metals, mainly iron, but also aluminum, and steel
(excluding stainless) is usually the source of metallic
flavors. Metallic flavors can also be extracted from
metal brewing equipment, bottle caps and/or kegs.
Using water that has high levels of iron will impart
iron flavors. Improperly stored grains can also cause
metallic off flavors.

posted by bfranklin at 11:37 AM on May 16, 2013

Here's a guide to off flavors in beer [PDF].

Some people just seem to be more sensitive to metallic tastes in beer than others. Most of the beers you've said you like are ales and hoppy to very hoppy. The hops likely mask any of the metallic flavors that you detect in lagers. But really, there's no reason you have to like German beers with so many other styles available.
posted by tommasz at 11:44 AM on May 16, 2013

I would lean towards some sort of sensitivity to metallic tastes. I occasionally notice this in beer from cans, but I think it would be unusual in something as popular as Spaaten on draught.

Interestingly enough, I don't like hoppy beer because I think it tastes off, but other than rauchbier, I've liked every German style I've tried.
posted by feloniousmonk at 11:50 AM on May 16, 2013

Response by poster: "Some people just seem to be more sensitive to metallic tastes in beer than others."

I bet this is it, as it occurs to me now that I might be especially sensitive to iron. Once I took a daily multivitamin for a few weeks and kept getting crazy itchy rashes. It took a while for me to figure out that it was apparently iron in the vitamin (which most multi's don't have) that was causing the rashes. I also occasionally get the same kind of rash even though I've long since stopped talking those vitamins - my guess is that it's because I've had a relatively high amount of iron in my diet in recent days.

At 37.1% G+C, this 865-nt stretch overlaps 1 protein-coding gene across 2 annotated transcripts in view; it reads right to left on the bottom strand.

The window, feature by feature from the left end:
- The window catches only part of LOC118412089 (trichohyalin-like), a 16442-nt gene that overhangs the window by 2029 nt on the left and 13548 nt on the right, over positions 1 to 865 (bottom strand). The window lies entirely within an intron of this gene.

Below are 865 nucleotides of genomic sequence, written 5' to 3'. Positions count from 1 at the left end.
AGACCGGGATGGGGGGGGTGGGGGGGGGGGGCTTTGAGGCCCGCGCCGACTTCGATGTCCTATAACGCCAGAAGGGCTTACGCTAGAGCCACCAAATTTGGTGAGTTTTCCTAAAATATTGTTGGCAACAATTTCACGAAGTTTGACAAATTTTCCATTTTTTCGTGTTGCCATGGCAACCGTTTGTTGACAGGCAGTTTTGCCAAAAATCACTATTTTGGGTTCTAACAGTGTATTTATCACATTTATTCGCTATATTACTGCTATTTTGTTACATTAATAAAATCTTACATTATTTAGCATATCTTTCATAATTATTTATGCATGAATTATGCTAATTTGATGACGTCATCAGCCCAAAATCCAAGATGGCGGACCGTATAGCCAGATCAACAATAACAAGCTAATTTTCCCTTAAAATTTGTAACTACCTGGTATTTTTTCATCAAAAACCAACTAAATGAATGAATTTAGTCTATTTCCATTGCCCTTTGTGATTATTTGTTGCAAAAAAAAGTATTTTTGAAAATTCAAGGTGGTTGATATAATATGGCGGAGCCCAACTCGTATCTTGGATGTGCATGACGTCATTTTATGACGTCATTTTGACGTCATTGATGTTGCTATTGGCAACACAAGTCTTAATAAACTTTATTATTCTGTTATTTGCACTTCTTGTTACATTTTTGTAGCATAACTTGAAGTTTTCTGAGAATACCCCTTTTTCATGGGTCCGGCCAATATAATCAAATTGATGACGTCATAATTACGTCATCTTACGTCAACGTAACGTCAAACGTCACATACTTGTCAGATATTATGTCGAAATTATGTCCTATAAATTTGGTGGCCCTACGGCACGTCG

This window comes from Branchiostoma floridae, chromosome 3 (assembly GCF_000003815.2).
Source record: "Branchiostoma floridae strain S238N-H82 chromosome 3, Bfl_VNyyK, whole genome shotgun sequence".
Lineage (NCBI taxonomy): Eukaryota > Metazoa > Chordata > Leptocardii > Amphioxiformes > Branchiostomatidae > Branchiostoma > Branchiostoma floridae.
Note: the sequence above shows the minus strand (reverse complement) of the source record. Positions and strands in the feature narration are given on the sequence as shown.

And I'm not expert on this, but it just seems intuitively right that a bodily sensistivity to iron would also cause a palate sensitivity to it. So even trace amounts of it (say, in beer made from water with a slightly higher than normal iron content) would taste strong to me. I guess??
posted by Mechitar at 12:04 PM on May 16, 2013

I have the same experiences with German beers. The one that I have not noticed it with is Hacker-Pschorr, and it's become one of my favorite beers as a result.
posted by SpecialK at 2:46 PM on May 16, 2013

Could be the water. I taste the same thing in German beers, and I've never had a French water or wine that didn't taste like sulfur to me. Evian, for example, tastes like stale river water to me.

Maybe a test would be to find a German spring water, if such a thing exists, and see if it tastes funny to you.
posted by gjc at 4:34 PM on May 16, 2013

Maybe a test would be to find a German spring water, if such a thing exists, and see if it tastes funny to you.

There's Gerolsteiner, but I don't know if you can find it non-carbonated.
posted by hoyland at 7:23 PM on May 16, 2013

We all experience and process differing sensations uniquely. Just drink the beers that taste good to you.
posted by BenPens at 4:58 AM on May 17, 2013